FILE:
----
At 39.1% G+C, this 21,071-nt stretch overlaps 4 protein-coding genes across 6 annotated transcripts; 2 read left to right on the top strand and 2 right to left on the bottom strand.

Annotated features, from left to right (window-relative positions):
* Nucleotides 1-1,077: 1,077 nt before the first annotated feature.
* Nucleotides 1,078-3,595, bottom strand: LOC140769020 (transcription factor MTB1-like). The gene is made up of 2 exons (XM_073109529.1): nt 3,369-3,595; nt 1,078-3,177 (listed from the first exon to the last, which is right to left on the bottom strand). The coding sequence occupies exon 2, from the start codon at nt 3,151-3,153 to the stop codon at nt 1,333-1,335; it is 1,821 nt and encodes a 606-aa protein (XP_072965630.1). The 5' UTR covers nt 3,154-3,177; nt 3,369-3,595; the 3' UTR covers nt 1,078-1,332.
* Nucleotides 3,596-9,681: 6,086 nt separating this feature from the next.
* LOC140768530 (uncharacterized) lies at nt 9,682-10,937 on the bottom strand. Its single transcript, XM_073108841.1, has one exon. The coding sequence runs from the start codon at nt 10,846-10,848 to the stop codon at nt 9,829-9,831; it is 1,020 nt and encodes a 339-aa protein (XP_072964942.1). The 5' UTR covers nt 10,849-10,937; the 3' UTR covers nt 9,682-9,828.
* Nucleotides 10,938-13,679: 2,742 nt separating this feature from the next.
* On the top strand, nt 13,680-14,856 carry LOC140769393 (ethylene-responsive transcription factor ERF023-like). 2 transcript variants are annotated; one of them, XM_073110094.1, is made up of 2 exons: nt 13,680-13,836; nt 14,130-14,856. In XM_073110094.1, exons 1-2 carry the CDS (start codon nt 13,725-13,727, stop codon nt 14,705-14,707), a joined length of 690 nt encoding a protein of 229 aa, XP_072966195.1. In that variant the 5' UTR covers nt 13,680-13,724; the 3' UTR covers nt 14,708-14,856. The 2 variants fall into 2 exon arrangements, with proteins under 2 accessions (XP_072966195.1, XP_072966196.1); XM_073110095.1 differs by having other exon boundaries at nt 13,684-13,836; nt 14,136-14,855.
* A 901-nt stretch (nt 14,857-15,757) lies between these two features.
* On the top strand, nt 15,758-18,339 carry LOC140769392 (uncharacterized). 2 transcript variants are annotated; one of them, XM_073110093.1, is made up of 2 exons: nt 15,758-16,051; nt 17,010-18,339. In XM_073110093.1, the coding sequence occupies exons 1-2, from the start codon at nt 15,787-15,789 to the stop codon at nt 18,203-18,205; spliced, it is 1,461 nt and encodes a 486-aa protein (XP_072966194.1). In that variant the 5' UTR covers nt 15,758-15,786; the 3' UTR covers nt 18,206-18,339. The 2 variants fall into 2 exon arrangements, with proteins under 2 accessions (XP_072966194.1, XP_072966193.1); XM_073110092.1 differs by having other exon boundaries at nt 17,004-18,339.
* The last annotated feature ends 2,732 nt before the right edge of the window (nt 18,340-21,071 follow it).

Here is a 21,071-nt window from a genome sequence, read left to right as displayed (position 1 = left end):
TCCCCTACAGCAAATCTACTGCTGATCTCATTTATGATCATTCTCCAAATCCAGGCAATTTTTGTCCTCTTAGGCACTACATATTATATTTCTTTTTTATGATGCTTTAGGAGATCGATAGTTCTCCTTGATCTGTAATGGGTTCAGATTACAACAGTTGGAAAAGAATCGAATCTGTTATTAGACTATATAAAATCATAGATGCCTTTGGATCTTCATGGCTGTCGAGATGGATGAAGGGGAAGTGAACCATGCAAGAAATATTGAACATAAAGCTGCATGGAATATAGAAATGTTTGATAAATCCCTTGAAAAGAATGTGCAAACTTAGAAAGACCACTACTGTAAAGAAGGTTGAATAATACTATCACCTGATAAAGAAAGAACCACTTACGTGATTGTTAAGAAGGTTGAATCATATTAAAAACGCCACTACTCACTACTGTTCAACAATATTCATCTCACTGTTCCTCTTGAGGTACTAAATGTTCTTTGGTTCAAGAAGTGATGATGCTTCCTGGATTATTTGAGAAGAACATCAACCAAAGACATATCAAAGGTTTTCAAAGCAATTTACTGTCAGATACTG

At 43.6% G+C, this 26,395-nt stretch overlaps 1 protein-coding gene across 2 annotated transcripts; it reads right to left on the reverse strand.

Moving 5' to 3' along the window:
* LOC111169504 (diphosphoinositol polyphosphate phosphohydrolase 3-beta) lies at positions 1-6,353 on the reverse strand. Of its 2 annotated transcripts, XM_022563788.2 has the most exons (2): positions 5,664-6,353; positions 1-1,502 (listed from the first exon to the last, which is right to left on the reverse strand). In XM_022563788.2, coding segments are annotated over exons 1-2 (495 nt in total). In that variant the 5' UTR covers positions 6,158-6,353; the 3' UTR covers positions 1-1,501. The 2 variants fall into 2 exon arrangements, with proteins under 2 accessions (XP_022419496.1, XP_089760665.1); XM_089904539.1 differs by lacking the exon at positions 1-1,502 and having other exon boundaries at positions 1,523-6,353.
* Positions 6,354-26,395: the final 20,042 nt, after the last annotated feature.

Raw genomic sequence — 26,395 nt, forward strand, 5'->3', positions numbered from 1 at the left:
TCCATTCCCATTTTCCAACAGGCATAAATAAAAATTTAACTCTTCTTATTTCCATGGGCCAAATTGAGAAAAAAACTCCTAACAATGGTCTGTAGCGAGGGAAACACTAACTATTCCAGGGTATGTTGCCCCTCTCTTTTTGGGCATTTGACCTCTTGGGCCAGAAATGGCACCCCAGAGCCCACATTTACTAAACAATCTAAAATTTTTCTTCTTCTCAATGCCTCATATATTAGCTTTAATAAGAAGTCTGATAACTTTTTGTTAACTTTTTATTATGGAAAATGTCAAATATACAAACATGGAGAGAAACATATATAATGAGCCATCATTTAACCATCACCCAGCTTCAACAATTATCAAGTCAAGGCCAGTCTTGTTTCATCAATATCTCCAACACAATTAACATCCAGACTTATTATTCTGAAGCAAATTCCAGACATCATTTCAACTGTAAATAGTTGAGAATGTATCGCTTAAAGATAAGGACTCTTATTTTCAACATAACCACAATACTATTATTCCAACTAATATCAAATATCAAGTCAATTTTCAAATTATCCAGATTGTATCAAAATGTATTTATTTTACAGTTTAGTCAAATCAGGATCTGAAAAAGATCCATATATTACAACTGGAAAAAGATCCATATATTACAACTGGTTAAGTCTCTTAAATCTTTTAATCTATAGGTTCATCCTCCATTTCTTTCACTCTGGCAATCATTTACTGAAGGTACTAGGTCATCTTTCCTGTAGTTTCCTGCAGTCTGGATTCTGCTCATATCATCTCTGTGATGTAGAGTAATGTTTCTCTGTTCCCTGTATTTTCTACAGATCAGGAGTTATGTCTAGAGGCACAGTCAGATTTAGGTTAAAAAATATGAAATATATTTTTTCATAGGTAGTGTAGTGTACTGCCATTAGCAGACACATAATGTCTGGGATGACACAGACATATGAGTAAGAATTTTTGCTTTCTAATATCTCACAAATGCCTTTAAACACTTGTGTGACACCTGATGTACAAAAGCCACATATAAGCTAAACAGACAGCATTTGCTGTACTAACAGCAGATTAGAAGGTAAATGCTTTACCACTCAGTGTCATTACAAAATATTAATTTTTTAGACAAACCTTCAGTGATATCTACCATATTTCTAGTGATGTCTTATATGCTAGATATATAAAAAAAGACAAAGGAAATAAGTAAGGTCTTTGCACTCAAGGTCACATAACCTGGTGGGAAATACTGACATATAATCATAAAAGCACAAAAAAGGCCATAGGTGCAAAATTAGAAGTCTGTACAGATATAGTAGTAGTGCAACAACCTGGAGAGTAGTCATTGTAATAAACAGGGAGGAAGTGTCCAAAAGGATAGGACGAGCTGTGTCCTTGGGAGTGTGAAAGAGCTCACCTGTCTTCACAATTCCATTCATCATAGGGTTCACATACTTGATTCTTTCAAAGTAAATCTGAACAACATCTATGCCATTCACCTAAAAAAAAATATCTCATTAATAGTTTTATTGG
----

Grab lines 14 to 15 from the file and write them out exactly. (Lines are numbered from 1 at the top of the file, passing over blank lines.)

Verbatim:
At 43.6% G+C, this 26,395-nt stretch overlaps 1 protein-coding gene across 2 annotated transcripts; it reads right to left on the reverse strand.

Moving 5' to 3' along the window: